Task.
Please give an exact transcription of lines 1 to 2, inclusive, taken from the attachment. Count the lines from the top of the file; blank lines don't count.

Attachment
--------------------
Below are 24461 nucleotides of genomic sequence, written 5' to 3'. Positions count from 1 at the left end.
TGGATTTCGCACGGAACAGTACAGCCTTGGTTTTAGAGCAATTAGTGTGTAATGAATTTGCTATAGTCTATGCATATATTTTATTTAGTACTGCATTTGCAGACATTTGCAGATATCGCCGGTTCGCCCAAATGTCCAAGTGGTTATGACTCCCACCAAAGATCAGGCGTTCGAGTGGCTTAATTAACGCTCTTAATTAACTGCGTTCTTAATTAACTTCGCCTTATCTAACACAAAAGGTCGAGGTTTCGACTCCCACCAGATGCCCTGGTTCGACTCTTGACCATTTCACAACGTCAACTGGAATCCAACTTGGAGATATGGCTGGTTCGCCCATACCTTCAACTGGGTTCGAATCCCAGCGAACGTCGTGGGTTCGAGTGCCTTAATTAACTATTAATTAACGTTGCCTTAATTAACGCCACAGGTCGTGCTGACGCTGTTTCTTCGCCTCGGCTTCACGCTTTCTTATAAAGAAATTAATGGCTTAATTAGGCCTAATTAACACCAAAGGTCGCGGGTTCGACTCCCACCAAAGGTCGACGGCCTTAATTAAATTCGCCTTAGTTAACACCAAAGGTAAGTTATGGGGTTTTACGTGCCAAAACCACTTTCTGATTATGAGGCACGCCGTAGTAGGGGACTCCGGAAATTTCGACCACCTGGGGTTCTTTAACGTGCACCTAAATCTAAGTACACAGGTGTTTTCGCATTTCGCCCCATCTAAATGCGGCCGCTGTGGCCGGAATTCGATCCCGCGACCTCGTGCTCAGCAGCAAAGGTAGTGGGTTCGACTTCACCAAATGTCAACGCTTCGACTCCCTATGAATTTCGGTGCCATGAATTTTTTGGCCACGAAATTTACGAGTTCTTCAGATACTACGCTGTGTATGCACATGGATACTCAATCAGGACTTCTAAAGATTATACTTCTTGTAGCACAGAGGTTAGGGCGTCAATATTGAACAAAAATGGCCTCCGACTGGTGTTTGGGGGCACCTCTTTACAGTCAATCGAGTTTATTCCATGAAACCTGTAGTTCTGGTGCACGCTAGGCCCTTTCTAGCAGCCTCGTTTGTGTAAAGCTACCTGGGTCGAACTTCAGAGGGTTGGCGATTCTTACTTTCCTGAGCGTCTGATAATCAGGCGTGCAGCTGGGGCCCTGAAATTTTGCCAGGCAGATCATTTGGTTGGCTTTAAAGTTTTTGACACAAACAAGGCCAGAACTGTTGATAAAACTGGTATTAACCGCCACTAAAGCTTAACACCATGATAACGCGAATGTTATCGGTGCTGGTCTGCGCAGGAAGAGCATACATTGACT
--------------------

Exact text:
Below are 24461 nucleotides of genomic sequence, written 5' to 3'. Positions count from 1 at the left end.
TGGATTTCGCACGGAACAGTACAGCCTTGGTTTTAGAGCAATTAGTGTGTAATGAATTTGCTATAGTCTATGCATATATTTTATTTAGTACTGCATTTGCAGACATTTGCAGATATCGCCGGTTCGCCCAAATGTCCAAGTGGTTATGACTCCCACCAAAGATCAGGCGTTCGAGTGGCTTAATTAACGCTCTTAATTAACTGCGTTCTTAATTAACTTCGCCTTATCTAACACAAAAGGTCGAGGTTTCGACTCCCACCAGATGCCCTGGTTCGACTCTTGACCATTTCACAACGTCAACTGGAATCCAACTTGGAGATATGGCTGGTTCGCCCATACCTTCAACTGGGTTCGAATCCCAGCGAACGTCGTGGGTTCGAGTGCCTTAATTAACTATTAATTAACGTTGCCTTAATTAACGCCACAGGTCGTGCTGACGCTGTTTCTTCGCCTCGGCTTCACGCTTTCTTATAAAGAAATTAATGGCTTAATTAGGCCTAATTAACACCAAAGGTCGCGGGTTCGACTCCCACCAAAGGTCGACGGCCTTAATTAAATTCGCCTTAGTTAACACCAAAGGTAAGTTATGGGGTTTTACGTGCCAAAACCACTTTCTGATTATGAGGCACGCCGTAGTAGGGGACTCCGGAAATTTCGACCACCTGGGGTTCTTTAACGTGCACCTAAATCTAAGTACACAGGTGTTTTCGCATTTCGCCCCATCTAAATGCGGCCGCTGTGGCCGGAATTCGATCCCGCGACCTCGTGCTCAGCAGCAAAGGTAGTGGGTTCGACTTCACCAAATGTCAACGCTTCGACTCCCTATGAATTTCGGTGCCATGAATTTTTTGGCCACGAAATTTACGAGTTCTTCAGATACTACGCTGTGTATGCACATGGATACTCAATCAGGACTTCTAAAGATTATACTTCTTGTAGCACAGAGGTTAGGGCGTCAATATTGAACAAAAATGGCCTCCGACTGGTGTTTGGGGGCACCTCTTTACAGTCAATCGAGTTTATTCCATGAAACCTGTAGTTCTGGTGCACGCTAGGCCCTTTCTAGCAGCCTCGTTTGTGTAAAGCTACCTGGGTCGAACTTCAGAGGGTTGGCGATTCTTACTTTCCTGAGCGTCTGATAATCAGGCGTGCAGCTGGGGCCCTGAAATTTTGCCAGGCAGATCATTTGGTTGGCTTTAAAGTTTTTGACACAAACAAGGCCAGAACTGTTGATAAAACTGGTATTAACCGCCACTAAAGCTTAACACCATGATAACGCGAATGTTATCGGTGCTGGTCTGCGCAGGAAGAGCATACATTGACT